Last week, I went to the cinema. I bought popcorn and a bottle of coke, went into the darkness, and sat down in one of the soft seats. For two hours, I was not going to think about the assignment that I had to write, world politics or what I was going to have for dinner that night. I had escaped this reality when I went into the darkness. For two hours, I was going to sit in a dark room, forget about everything and just watch a movie. No talking, no thinking. Just watching.
I think almost everybody knows the feeling I am talking about. When you settle down in one of the big, comfortable chairs in the cinema and you know that there is nothing you have to do or think about as long as the movie lasts. It is like hitting the pause button on life. That way, going to the cinema can almost function as a form of temporary escape. An escape, which we are all in need of from time to time – and some people more than others. Because while I was only escaping from homework, worries about Trump being the president of The United States and the classic money troubles of a student, some people are using the cinema to escape from their daily life as refugees in a refugee camp.
During the summer in 2016 the organization World Cinema wanted to give some refugees this opportunity of temporary escape. Through an initiative called Les Ecrans de la Liberté, which means the screens of freedom the organization set up cinemas in four refugee camps in Iraq. The cinemas offered the refugees a window to another world outside the refugee camp and showed movies for both children and grownups. Frédéric Namur who is the man behind the organization went to see some of the refugee camps in Iraq and was shocked to see the living conditions in the camps. To try to give the refugees something else to think about he decided to build the four cinemas. Over 2000 children has been to one of the cinemas to watch Ice Age or Minions and the adults enjoyed the possibility to get away from their usual life in the refugee camps for a couple of hours.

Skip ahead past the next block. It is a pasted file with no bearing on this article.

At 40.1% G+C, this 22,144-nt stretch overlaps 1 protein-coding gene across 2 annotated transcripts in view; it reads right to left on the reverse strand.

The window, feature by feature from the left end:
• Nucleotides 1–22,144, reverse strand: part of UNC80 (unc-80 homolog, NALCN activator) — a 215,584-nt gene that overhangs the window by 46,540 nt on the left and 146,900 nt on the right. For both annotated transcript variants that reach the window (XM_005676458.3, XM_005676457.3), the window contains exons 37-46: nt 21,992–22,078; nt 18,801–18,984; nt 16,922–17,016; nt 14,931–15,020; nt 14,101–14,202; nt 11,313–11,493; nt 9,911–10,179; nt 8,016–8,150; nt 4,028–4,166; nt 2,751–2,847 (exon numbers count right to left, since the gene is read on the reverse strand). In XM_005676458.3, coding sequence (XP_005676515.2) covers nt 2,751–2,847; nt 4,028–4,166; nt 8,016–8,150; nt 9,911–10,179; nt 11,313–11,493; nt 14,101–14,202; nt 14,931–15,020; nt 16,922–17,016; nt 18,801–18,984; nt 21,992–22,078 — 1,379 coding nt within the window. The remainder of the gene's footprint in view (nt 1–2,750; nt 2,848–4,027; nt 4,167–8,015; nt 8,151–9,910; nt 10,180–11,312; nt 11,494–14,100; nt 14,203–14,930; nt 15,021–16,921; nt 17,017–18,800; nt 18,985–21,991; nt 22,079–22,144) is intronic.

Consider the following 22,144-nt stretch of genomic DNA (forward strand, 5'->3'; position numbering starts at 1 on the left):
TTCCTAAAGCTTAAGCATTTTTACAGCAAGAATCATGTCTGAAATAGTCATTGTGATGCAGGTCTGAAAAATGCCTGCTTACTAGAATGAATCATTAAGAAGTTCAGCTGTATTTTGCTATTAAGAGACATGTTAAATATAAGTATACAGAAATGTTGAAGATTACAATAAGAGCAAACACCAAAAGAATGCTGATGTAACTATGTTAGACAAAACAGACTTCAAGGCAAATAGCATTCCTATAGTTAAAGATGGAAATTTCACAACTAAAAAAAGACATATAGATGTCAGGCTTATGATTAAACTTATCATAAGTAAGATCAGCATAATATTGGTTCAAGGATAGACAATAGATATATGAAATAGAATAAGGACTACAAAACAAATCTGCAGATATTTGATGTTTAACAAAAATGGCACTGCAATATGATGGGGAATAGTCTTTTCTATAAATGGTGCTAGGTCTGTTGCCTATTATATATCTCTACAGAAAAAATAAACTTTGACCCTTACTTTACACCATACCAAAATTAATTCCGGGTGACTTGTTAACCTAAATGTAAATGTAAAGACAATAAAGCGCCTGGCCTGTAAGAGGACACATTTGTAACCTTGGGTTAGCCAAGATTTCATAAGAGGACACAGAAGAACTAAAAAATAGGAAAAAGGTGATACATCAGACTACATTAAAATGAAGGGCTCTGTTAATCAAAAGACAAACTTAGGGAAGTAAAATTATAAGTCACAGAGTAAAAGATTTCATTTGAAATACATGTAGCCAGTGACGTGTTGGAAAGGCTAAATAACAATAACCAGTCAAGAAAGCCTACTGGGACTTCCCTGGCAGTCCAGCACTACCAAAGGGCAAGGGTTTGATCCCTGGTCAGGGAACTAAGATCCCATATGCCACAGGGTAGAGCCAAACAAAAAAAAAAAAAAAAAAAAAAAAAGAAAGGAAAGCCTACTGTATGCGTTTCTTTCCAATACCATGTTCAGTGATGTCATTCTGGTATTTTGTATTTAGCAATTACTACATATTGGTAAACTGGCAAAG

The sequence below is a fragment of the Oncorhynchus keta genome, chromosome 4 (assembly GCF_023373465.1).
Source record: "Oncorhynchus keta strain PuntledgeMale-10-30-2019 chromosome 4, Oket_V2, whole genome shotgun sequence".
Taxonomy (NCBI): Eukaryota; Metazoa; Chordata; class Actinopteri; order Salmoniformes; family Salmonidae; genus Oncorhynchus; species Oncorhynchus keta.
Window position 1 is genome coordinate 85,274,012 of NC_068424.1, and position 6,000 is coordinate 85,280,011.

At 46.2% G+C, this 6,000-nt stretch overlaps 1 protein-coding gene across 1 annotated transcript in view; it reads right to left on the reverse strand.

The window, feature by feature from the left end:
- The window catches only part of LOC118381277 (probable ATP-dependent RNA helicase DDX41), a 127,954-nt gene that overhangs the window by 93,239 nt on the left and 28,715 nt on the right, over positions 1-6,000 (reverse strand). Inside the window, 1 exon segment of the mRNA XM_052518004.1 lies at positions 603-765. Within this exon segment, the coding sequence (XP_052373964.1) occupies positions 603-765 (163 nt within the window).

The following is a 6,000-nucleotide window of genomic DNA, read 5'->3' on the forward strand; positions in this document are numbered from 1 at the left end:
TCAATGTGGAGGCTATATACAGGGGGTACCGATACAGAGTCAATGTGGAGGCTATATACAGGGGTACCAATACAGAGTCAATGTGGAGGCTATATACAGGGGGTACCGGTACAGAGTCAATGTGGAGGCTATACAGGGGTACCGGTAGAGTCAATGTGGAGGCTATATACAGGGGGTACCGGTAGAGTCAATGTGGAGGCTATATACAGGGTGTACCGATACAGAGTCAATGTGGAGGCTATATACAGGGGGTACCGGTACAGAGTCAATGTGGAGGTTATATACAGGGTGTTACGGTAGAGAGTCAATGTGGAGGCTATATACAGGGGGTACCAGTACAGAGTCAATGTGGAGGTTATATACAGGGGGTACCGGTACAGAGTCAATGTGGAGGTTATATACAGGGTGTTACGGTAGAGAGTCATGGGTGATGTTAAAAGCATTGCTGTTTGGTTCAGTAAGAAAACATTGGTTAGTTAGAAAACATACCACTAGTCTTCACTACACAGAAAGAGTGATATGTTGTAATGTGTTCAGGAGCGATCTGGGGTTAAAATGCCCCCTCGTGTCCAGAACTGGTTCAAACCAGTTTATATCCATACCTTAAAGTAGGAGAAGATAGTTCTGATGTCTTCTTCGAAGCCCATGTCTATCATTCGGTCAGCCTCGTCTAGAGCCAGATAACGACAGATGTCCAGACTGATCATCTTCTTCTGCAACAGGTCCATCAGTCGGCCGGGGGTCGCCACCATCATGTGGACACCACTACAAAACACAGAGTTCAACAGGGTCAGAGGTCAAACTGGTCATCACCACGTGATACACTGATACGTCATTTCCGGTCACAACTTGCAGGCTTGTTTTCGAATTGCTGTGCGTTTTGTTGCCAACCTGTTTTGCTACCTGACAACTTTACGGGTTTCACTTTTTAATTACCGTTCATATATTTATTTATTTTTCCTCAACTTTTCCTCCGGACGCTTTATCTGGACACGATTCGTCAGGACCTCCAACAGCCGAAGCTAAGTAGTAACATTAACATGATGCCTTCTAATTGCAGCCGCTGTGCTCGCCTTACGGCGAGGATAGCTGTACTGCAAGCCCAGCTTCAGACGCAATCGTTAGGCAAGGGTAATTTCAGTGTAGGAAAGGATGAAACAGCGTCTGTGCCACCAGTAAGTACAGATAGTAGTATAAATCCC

I think that is what makes going to the cinema so much more special than watching a movie at home. You leave your house and daily life and go to a place with other people who you do not necessarily know. And even though you do not know the people that you are sitting in a dark room with, you all came there for the same reason – to watch a movie. And all of the people sitting in the darkness with you are all feeling the same thing you do – maybe only for those two hours, but in that moment, you are both escaping into the darkness to find temporary freedom from the troubles of life, weather big or small. When the lights turn back on, reality comes back and everybody leaves and returns to the real world. And no matter if you are a refugee or a student like me, you got a break from reality – and maybe even some popcorn if you are lucky.